Maximize Your Study Time
Studying successfully for a degree is not an easy task especially for students with families and other paid work which must be factored into their schedule. Here are some ideas to help you manage your time more effectively.
1. Timetable your studies
If you’ve come to further education straight from school or are a mature student returning to college later in life, organising your study time can be a major culture shock. There’s no-one there to tell you when to revise; when to do your homework or write up assignments and it’s alarming to see just how quickly your time is swallowed up by other commitments.
It can be very difficult to motivate yourself to sit down and study, especially with the distractions of family or work. A useful exercise is to draft a rough timetable for yourself which allocates specific slots when you will devote yourself to your degree work. It’s important that this is quality time with no distractions; away from TV, family and work.
2. Forward planning
Never leave completing a piece of work until the very last minute. This will only stress you and result in poor quality, rushed work. Allow yourself plenty of time to research, draft and finally complete the assignment.
If you come up against problems which require assistance from your tutor, you will have plenty of time to arrange an appointment with them before the deadline arrives.
3. Family commitments
If you have children to care for or relatives to consider, planning study time can be a challenge. When drafting your timetable, consider what other commitments you will have to meet each week and schedule study time accordingly. Remember to include your children’s half-term breaks and school holidays in your planning and arrange childcare if necessary. You might decide to set aside “family time” when your studies take a backseat; evenings or weekends for example.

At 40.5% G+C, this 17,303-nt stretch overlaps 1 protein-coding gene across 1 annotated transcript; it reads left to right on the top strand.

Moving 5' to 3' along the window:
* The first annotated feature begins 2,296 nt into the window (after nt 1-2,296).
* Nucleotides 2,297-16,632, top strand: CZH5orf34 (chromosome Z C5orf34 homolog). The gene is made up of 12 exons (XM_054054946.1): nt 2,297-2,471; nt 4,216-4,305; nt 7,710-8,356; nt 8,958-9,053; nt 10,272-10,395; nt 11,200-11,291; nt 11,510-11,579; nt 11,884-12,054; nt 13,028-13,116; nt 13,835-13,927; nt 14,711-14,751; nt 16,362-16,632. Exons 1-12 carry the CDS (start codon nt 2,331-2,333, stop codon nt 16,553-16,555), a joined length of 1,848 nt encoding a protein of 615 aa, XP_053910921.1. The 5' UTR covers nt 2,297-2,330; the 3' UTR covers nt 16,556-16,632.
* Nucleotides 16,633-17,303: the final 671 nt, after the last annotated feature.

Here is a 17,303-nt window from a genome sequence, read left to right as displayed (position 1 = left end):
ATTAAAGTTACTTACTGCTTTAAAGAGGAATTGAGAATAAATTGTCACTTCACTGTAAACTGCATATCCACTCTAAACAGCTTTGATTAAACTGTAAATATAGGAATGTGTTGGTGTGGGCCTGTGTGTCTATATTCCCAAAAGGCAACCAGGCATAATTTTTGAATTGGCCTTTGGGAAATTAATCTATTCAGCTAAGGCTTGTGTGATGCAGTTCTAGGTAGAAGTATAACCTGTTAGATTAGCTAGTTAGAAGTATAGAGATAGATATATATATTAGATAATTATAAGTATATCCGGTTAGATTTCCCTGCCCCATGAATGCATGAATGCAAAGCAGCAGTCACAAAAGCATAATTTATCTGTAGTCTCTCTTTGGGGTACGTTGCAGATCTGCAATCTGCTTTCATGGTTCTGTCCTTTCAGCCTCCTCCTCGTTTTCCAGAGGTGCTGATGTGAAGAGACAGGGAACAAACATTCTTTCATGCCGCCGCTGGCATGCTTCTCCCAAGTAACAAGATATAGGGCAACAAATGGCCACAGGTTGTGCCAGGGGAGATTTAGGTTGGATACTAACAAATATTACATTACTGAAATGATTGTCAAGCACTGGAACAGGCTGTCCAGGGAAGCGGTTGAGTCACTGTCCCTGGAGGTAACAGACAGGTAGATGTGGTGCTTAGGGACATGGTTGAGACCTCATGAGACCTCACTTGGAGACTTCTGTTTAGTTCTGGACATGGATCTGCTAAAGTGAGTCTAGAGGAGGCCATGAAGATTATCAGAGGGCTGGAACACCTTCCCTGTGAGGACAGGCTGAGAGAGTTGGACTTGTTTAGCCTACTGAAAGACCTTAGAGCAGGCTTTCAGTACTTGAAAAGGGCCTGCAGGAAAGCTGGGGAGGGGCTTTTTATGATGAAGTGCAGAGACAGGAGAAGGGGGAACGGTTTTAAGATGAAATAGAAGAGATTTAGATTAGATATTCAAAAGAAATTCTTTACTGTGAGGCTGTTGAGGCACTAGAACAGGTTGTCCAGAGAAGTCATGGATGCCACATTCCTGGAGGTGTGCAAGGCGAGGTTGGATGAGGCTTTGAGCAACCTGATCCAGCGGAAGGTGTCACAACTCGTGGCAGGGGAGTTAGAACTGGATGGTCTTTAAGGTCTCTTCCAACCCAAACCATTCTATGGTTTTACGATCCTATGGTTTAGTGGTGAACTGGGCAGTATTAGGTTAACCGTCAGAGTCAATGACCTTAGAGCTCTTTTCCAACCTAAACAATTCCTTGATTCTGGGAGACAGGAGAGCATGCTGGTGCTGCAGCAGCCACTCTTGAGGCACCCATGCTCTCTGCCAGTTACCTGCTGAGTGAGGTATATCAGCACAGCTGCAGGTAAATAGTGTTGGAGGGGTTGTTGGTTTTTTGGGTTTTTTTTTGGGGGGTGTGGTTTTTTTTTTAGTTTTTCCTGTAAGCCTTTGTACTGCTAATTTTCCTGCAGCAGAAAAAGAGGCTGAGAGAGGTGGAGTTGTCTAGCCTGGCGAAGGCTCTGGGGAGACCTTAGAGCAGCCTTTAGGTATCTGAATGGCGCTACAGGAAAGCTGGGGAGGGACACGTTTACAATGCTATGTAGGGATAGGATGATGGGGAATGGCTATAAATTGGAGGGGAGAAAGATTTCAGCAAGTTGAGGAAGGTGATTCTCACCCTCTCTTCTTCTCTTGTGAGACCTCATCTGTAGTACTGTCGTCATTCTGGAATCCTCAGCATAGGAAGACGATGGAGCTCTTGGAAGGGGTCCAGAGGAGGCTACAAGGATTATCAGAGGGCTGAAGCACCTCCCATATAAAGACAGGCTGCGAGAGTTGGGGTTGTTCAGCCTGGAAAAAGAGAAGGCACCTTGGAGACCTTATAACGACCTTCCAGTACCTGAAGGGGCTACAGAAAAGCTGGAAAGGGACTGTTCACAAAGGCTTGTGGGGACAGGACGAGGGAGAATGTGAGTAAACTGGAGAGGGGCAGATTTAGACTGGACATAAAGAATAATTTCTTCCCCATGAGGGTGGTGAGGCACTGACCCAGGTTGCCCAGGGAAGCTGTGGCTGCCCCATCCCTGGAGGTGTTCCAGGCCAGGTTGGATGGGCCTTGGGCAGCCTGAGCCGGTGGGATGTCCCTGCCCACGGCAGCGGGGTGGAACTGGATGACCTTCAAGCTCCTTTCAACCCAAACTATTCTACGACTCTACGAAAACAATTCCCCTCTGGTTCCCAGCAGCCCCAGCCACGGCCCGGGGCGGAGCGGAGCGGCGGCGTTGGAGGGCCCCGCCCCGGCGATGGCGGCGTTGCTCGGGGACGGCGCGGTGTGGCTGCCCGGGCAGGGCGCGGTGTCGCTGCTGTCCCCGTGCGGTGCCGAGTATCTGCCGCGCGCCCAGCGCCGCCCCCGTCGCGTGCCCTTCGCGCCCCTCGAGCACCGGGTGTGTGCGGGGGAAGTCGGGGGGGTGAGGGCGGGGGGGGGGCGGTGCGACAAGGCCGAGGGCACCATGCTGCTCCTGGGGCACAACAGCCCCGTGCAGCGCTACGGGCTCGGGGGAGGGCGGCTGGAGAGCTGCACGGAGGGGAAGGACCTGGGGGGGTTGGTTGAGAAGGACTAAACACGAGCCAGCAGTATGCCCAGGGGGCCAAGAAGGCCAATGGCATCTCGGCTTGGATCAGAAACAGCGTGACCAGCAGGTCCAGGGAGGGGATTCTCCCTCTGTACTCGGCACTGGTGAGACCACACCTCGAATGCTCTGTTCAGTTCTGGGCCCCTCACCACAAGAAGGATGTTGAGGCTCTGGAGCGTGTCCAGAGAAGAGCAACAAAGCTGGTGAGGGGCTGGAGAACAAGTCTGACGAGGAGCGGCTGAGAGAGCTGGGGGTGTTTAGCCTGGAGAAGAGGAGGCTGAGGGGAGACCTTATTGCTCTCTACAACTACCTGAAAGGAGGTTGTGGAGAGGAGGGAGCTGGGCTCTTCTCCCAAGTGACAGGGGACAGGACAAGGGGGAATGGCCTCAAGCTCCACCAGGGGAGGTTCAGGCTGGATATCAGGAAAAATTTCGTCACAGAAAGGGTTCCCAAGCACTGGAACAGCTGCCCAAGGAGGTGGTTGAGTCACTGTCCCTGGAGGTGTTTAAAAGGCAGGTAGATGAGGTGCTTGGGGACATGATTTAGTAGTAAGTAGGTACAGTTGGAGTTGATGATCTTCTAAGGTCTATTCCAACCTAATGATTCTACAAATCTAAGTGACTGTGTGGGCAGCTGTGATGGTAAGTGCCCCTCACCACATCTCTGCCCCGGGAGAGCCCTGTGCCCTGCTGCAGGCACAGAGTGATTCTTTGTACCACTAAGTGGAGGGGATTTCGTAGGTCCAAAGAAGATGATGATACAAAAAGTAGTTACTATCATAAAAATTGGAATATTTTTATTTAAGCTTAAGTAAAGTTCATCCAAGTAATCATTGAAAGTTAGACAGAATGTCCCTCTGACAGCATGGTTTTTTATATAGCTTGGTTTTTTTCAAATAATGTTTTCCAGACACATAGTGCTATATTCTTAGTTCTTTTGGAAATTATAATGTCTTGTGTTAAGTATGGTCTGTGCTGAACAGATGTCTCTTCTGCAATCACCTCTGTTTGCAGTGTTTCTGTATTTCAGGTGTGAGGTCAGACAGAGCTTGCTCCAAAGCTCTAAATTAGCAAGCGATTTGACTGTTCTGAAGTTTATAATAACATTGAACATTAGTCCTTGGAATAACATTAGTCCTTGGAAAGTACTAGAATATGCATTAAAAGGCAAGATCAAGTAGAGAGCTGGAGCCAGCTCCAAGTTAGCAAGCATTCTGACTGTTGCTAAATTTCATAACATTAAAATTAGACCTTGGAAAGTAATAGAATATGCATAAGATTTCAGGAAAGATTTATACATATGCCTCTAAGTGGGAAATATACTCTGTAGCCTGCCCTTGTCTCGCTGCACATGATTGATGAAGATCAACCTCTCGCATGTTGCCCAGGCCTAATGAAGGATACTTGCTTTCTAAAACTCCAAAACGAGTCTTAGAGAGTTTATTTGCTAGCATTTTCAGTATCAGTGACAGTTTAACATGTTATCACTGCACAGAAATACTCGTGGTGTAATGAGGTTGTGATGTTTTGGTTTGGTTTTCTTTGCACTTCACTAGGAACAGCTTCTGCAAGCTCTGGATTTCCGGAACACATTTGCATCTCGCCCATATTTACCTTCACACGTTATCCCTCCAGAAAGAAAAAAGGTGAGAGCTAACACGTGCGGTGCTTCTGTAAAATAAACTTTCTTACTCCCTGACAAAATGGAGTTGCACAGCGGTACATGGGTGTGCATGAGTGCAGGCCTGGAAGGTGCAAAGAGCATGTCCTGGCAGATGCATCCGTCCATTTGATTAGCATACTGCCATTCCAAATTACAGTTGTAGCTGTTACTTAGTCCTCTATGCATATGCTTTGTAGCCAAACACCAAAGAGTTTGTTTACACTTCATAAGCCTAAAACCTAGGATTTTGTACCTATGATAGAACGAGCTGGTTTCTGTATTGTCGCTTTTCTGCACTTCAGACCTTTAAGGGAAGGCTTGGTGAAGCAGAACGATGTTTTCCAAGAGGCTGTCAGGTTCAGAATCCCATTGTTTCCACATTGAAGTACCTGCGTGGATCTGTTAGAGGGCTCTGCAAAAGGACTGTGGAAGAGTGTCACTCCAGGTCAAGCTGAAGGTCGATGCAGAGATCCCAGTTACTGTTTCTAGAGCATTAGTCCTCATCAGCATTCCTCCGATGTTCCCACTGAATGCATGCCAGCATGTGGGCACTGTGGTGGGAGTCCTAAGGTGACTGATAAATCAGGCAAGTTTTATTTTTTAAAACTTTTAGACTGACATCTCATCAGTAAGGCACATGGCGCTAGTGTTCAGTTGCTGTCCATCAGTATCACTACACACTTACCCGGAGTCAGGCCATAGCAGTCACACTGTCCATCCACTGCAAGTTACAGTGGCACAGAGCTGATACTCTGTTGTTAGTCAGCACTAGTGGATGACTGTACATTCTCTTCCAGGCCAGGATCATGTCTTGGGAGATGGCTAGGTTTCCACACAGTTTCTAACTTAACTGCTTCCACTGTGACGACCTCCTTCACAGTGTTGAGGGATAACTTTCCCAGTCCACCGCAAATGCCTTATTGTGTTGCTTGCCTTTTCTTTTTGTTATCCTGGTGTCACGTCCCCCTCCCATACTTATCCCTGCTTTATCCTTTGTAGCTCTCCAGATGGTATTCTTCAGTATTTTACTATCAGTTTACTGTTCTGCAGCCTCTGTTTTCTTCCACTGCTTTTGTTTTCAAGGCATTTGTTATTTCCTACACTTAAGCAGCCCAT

If you have very young children and are concerned that you will not be able to focus on your degree course because of your domestic responsibilities, you might be better waiting until they reach school age, rather than starting a course you have no realistic chance of successfully completing.
4. Studies versus work
It is often necessary for students to work in order to pay for the cost of their university course. Although this will help you to gain valuable life skills as well as earn money, be careful that you don’t overcommit yourself and find that you have little time available for studying or are simply too tired.
If you are a mature student and already in full-time employment, you will have to be very disciplined in your study regime. Even after a hectic day at the office, you must still be prepared to knuckle down to course work if you are to succeed.
5. Select the best study method for you
Everybody has their own preferred method of studying and what works for one might not necessarily work for another. Find out which strategy works best for you and then stick with it. The method that suits you best will naturally be the quickest too and this will help boost maximise the study periods you have set aside.
Most course information packs contain a study guide to give you some ideas when you first start. You could also ask your tutor for guidance and check out what works for your classmates too.
6. Breaks are important
Most people’s brains are only able to retain small amounts of information in one sitting. If you sit staring at your books for too long, you’ll simply glaze over and find that your mind has wandered and you haven’t taken in half of what you’ve just read.
Take short breaks frequently during your study periods, especially if you’re sitting in front of a computer screen. Very often, walking away from a tough piece of work and going for a stroll in the fresh air or perhaps meeting friends for coffee is just the catalyst you need to recharge your batteries. Usually, you’ll find yourself returning to the tricky piece with renewed energy and fresh ideas.